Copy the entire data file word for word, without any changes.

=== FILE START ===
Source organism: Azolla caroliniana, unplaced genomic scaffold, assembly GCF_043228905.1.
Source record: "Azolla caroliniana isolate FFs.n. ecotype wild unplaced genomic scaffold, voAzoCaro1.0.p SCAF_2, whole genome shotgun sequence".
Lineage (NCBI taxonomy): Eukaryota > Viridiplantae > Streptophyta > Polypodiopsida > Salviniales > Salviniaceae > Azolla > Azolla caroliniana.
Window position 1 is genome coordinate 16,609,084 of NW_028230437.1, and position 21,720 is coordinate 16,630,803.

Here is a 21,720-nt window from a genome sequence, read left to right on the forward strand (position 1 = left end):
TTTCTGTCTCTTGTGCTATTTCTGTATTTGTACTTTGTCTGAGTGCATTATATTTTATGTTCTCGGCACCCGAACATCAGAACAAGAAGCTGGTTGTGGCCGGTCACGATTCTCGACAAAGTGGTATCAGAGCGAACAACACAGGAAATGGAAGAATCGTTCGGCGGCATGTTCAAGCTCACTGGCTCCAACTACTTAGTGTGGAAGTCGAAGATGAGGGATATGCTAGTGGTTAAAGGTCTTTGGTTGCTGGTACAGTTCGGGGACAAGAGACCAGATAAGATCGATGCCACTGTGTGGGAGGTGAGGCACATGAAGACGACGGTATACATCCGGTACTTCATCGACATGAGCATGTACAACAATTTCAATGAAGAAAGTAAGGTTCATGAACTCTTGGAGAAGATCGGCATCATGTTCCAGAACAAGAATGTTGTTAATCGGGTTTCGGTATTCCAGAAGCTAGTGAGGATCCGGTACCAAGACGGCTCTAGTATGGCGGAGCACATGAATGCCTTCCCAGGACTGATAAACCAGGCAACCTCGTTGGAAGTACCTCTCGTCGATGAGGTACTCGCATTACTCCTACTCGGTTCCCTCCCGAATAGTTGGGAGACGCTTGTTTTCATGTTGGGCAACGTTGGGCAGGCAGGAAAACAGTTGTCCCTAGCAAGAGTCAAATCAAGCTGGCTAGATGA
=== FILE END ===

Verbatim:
Source organism: Azolla caroliniana, unplaced genomic scaffold, assembly GCF_043228905.1.
Source record: "Azolla caroliniana isolate FFs.n. ecotype wild unplaced genomic scaffold, voAzoCaro1.0.p SCAF_2, whole genome shotgun sequence".
Lineage (NCBI taxonomy): Eukaryota > Viridiplantae > Streptophyta > Polypodiopsida > Salviniales > Salviniaceae > Azolla > Azolla caroliniana.
Window position 1 is genome coordinate 16,609,084 of NW_028230437.1, and position 21,720 is coordinate 16,630,803.

Here is a 21,720-nt window from a genome sequence, read left to right on the forward strand (position 1 = left end):
TTTCTGTCTCTTGTGCTATTTCTGTATTTGTACTTTGTCTGAGTGCATTATATTTTATGTTCTCGGCACCCGAACATCAGAACAAGAAGCTGGTTGTGGCCGGTCACGATTCTCGACAAAGTGGTATCAGAGCGAACAACACAGGAAATGGAAGAATCGTTCGGCGGCATGTTCAAGCTCACTGGCTCCAACTACTTAGTGTGGAAGTCGAAGATGAGGGATATGCTAGTGGTTAAAGGTCTTTGGTTGCTGGTACAGTTCGGGGACAAGAGACCAGATAAGATCGATGCCACTGTGTGGGAGGTGAGGCACATGAAGACGACGGTATACATCCGGTACTTCATCGACATGAGCATGTACAACAATTTCAATGAAGAAAGTAAGGTTCATGAACTCTTGGAGAAGATCGGCATCATGTTCCAGAACAAGAATGTTGTTAATCGGGTTTCGGTATTCCAGAAGCTAGTGAGGATCCGGTACCAAGACGGCTCTAGTATGGCGGAGCACATGAATGCCTTCCCAGGACTGATAAACCAGGCAACCTCGTTGGAAGTACCTCTCGTCGATGAGGTACTCGCATTACTCCTACTCGGTTCCCTCCCGAATAGTTGGGAGACGCTTGTTTTCATGTTGGGCAACGTTGGGCAGGCAGGAAAACAGTTGTCCCTAGCAAGAGTCAAATCAAGCTGGCTAGATGA